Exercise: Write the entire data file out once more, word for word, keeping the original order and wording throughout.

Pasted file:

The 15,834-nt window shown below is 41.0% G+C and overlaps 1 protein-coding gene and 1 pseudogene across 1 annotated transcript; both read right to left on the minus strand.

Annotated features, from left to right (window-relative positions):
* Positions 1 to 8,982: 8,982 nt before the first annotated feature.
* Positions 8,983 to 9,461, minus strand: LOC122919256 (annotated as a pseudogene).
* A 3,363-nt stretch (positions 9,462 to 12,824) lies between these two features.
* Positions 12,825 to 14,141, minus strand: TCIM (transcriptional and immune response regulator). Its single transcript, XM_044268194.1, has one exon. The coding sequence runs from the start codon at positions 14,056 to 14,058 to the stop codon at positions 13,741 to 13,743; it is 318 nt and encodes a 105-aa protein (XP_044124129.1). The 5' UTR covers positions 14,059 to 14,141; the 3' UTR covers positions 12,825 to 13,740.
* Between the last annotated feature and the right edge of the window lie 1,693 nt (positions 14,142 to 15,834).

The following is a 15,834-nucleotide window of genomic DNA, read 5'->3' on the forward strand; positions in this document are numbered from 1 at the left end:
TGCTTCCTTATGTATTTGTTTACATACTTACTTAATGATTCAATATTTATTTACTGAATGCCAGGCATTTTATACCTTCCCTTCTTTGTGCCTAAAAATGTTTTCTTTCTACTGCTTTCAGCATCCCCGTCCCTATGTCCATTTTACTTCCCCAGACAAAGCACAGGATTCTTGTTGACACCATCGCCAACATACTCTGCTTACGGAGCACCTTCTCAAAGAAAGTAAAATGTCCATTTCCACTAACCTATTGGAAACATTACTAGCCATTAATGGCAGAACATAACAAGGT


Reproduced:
The 15,834-nt window shown below is 41.0% G+C and overlaps 1 protein-coding gene and 1 pseudogene across 1 annotated transcript; both read right to left on the minus strand.

Annotated features, from left to right (window-relative positions):
* Positions 1 to 8,982: 8,982 nt before the first annotated feature.
* Positions 8,983 to 9,461, minus strand: LOC122919256 (annotated as a pseudogene).
* A 3,363-nt stretch (positions 9,462 to 12,824) lies between these two features.
* Positions 12,825 to 14,141, minus strand: TCIM (transcriptional and immune response regulator). Its single transcript, XM_044268194.1, has one exon. The coding sequence runs from the start codon at positions 14,056 to 14,058 to the stop codon at positions 13,741 to 13,743; it is 318 nt and encodes a 105-aa protein (XP_044124129.1). The 5' UTR covers positions 14,059 to 14,141; the 3' UTR covers positions 12,825 to 13,740.
* Between the last annotated feature and the right edge of the window lie 1,693 nt (positions 14,142 to 15,834).

The following is a 15,834-nucleotide window of genomic DNA, read 5'->3' on the forward strand; positions in this document are numbered from 1 at the left end:
TGCTTCCTTATGTATTTGTTTACATACTTACTTAATGATTCAATATTTATTTACTGAATGCCAGGCATTTTATACCTTCCCTTCTTTGTGCCTAAAAATGTTTTCTTTCTACTGCTTTCAGCATCCCCGTCCCTATGTCCATTTTACTTCCCCAGACAAAGCACAGGATTCTTGTTGACACCATCGCCAACATACTCTGCTTACGGAGCACCTTCTCAAAGAAAGTAAAATGTCCATTTCCACTAACCTATTGGAAACATTACTAGCCATTAATGGCAGAACATAACAAGGT